For a good snapshot of what's likely to be a well-coordinated election-year theme for president Obama and his surrogates, take a look at Ezra Klein's campaign-style characterization of today's GOP as a place so insanely retrograde that Mitt Romney, actually a right-wing ideologue, counts as a moderate.
Mitt Romney is the most moderate candidate in the Republican primaries. [...] But compared with recent Republican nominees, Romney’s policy platform is quite conservative, and arguably even a bit extreme. George W. Bush, for instance, looks like a Kenyan socialist in comparison.
The impulse is strong to observe that if John McCain is the standard, any Republican will look conservative. But that's not the right point to make here. What was most important about recent nominees George W. Bush and John McCain is not where they fell on the traditional/stereotypical right/left spectrum, but how their ill or incoherent fit on that spectrum demonstrated just what the rise of the Tea Party and the relative success of Newt Gingrich and Ron Paul show today: which policies define a 'conservative' is a deeply contested issue within the Republican party.
Today's GOP is not lurching dramatically rightward any more than it has been in cycles past, when commentators on the left have also accused Republicans of being more heartless, dogmatic, and extreme than ever. This is a primary season that has seen Gingrich and Rick Perry attack Romney from the traditional left on the economy, Jon Huntsman attack him from the 'left' on banking, and Ron Paul attack him from the 'left' on foreign policy. Just last night, Rick Santorum knocked Romney wildly off script by attacking him from the traditional left on criminal justice.
Rather than the consolidation and triumph of some purified form of ultraconservatism, what has defined the GOP of late has been an unprecedented proliferation of counter-orthodoxies among a growing number of Republican factions and subfactions. Various components of the Republican coalition have brought to the table squishiness on gay marriage, squishiness on illegal immigration, squishiness on the drug war, squishiness on entitlements, squishiness on military spending, and squishiness on surveillance and security issues, to name a few. Big government conservatism is alive and well -- but so are permissive libertarianism, corporatist Whiggery, national greatness elitism, and Jacksonian anti-globalism.
Romney's attempt to run a traditional Reaganist/fusionist campaign failed miserably in 2008, and Pawlenty's attempt to do the same thing failed even more miserably this year. Santorum's votes-for-felons hit on Romney shows that not even a blue-collar Catholic from a coastal rust belt state can run as a simple conservative. When it comes to the definition of conservative, there is no settled science. There is hardly even a consensus.
There is, however, a pretty clear picture of what it means today to be a liberal, if president Obama and his professional partisans are concerned. Ezra's enumeration of Bush policies that dragged or would have dragged his party to the left are revealing. Bush wanted to "vastly expand federal control and financing of America's education system." Bush wanted to create "kindler, gentler" federal programs for illegal/undocumented immigrants. Bush emphasized "strengthening Social Security and Medicare." Bush set in motion Medicare Part D, "the single largest entitlement expansion since the advent of Medicare." And Bush strongly implied that only times of surplus "allow a substantial tax cut." Insofar as Bush worked to increase the size, scope, power, and resources of government, in other words, Bush acted liberally.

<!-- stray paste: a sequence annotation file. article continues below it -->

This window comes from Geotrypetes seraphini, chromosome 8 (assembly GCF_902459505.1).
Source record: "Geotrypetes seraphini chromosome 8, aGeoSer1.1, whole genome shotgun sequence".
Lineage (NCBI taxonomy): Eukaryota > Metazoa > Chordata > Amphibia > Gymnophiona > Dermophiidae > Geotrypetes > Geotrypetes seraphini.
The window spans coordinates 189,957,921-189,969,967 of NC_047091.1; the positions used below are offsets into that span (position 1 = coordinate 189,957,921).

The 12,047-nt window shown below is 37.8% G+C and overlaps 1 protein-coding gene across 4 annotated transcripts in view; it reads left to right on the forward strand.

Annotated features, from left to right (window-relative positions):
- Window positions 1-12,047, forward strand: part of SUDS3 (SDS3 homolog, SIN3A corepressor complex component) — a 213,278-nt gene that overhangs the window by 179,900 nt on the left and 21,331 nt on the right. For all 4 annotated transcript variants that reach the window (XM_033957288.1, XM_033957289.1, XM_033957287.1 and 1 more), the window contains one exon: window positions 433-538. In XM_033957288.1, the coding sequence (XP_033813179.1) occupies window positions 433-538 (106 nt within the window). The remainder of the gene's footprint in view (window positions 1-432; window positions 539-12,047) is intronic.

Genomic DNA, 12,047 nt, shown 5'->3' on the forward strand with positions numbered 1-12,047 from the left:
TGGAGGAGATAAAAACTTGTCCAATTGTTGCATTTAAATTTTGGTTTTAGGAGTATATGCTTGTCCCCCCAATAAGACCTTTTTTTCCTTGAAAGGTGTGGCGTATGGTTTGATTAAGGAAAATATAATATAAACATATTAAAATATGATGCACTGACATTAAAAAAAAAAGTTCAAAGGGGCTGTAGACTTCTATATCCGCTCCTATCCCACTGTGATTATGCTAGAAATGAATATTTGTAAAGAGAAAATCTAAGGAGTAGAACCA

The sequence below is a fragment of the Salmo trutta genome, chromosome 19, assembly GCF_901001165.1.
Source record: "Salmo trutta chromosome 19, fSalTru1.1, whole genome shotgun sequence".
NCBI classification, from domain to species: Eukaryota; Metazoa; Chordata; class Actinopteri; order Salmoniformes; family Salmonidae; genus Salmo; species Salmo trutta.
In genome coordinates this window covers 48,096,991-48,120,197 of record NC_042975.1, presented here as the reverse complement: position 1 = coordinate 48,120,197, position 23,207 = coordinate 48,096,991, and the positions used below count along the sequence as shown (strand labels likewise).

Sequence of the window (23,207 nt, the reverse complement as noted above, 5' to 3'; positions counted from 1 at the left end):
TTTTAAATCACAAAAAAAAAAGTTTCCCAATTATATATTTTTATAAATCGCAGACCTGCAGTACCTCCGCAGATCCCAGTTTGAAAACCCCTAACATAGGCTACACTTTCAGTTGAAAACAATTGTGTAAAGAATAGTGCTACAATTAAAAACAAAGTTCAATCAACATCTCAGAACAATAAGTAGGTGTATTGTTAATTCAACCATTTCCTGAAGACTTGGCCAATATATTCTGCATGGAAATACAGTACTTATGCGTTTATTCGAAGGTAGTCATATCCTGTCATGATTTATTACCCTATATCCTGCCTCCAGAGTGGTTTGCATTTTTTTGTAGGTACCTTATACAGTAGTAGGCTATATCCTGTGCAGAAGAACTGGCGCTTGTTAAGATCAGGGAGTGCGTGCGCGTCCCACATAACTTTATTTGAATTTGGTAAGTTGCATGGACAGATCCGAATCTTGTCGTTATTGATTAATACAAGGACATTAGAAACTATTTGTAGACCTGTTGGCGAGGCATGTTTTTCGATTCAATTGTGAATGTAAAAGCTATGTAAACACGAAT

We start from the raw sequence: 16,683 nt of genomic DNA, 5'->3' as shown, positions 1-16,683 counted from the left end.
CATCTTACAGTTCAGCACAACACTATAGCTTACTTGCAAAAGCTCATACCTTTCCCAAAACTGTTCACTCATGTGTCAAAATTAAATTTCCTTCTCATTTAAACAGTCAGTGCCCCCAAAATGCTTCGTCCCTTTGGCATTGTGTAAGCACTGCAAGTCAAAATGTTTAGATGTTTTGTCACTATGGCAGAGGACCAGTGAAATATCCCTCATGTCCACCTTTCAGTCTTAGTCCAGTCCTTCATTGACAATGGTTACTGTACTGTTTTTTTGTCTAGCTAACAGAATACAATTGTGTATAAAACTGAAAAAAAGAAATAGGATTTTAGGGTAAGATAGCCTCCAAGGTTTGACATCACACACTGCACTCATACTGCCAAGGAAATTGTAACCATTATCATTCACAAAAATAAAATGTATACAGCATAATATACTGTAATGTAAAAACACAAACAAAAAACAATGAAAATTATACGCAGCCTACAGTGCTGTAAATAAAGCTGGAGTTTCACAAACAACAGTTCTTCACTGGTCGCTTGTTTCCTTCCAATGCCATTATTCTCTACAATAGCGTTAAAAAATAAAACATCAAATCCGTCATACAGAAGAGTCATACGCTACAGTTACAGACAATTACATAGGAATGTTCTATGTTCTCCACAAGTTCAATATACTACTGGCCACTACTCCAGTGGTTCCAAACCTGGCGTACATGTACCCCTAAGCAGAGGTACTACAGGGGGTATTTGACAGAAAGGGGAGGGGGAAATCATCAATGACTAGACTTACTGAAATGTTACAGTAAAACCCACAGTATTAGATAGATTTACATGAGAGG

Since Romney dares to propose cutting taxes even now, Ezra concludes, at a time when Democrats have increased our debt to the highest level in the history of time, Romney has moved, like the rest of the GOP, "far to the right since 2000." Never mind that the GOP's greatest hits during the past twelve years include developing the idea of the individual mandate, nominating John McCain, electing Michael Steele, raising the debt ceiling, and on and on. Of course, as Ron Paul has pointed out, tax cuts without significant spending cuts are a most unconservative hallmark of the modern-day GOP, but Ezra has no room for Paul, or any other critic of Obama who doesn't fit neatly into the now nearly demolished conceptual box of traditional fusion conservatism.
What matters for Ezra is that the GOP's Massachusetts Moderate "is proposing more than $6 trillion in new tax cuts that will disproportionately help the richest Americans, and he intends to pay for it through spending cuts -- such as block-granting Medicaid -- that will disproportionately hurt seniors and low-income Americans. That’s not a political attack, by the way. It’s math."
If it's not a political attack, why does it use president Obama's words as the crescendo of a piece written for the president's election-year playbook? The whole point of Ezra's argument is to frame a clear, concise, and damaging political attack on both Romney and the GOP. He's got every right to do try to do that, but Democrats ought to be held to account when they advance this narrative, as they are reasonably certain to do. Ezra's imposing a dated, oversimplified conceptual framework onto today's beleaguered but increasingly unconventional Republican party. That framework can't help but seem deliberately selected for the benefit of its distortions. And such is politics. But if Ezra really thinks his creation explains it all when it comes to today's GOP, I'd encourage him and his fellow liberals to look a little deeper -- before they're blindsided by something big.